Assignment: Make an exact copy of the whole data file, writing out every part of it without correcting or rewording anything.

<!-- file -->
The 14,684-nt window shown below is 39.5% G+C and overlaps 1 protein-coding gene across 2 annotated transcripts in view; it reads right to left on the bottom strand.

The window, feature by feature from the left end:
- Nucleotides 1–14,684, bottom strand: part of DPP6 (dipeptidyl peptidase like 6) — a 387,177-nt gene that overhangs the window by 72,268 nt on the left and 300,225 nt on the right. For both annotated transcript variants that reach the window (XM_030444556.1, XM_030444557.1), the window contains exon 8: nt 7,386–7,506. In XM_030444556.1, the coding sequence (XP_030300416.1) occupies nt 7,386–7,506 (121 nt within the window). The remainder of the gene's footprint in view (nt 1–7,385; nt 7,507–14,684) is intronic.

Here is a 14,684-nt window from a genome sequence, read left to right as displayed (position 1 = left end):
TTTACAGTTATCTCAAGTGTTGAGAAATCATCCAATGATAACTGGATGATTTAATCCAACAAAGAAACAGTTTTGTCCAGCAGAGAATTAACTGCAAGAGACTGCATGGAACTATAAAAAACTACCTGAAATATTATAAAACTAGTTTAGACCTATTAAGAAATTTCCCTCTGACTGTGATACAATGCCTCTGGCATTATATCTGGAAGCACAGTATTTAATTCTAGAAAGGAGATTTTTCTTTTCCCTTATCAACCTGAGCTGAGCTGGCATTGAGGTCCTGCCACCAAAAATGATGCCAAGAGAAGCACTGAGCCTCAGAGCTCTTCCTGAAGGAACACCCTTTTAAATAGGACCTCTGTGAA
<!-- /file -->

The 14,684-nt window shown below is 39.5% G+C and overlaps 1 protein-coding gene across 2 annotated transcripts in view; it reads right to left on the bottom strand.

The window, feature by feature from the left end:
- Nucleotides 1–14,684, bottom strand: part of DPP6 (dipeptidyl peptidase like 6) — a 387,177-nt gene that overhangs the window by 72,268 nt on the left and 300,225 nt on the right. For both annotated transcript variants that reach the window (XM_030444556.1, XM_030444557.1), the window contains exon 8: nt 7,386–7,506. In XM_030444556.1, the coding sequence (XP_030300416.1) occupies nt 7,386–7,506 (121 nt within the window). The remainder of the gene's footprint in view (nt 1–7,385; nt 7,507–14,684) is intronic.

Here is a 14,684-nt window from a genome sequence, read left to right as displayed (position 1 = left end):
TTTACAGTTATCTCAAGTGTTGAGAAATCATCCAATGATAACTGGATGATTTAATCCAACAAAGAAACAGTTTTGTCCAGCAGAGAATTAACTGCAAGAGACTGCATGGAACTATAAAAAACTACCTGAAATATTATAAAACTAGTTTAGACCTATTAAGAAATTTCCCTCTGACTGTGATACAATGCCTCTGGCATTATATCTGGAAGCACAGTATTTAATTCTAGAAAGGAGATTTTTCTTTTCCCTTATCAACCTGAGCTGAGCTGGCATTGAGGTCCTGCCACCAAAAATGATGCCAAGAGAAGCACTGAGCCTCAGAGCTCTTCCTGAAGGAACACCCTTTTAAATAGGACCTCTGTGAA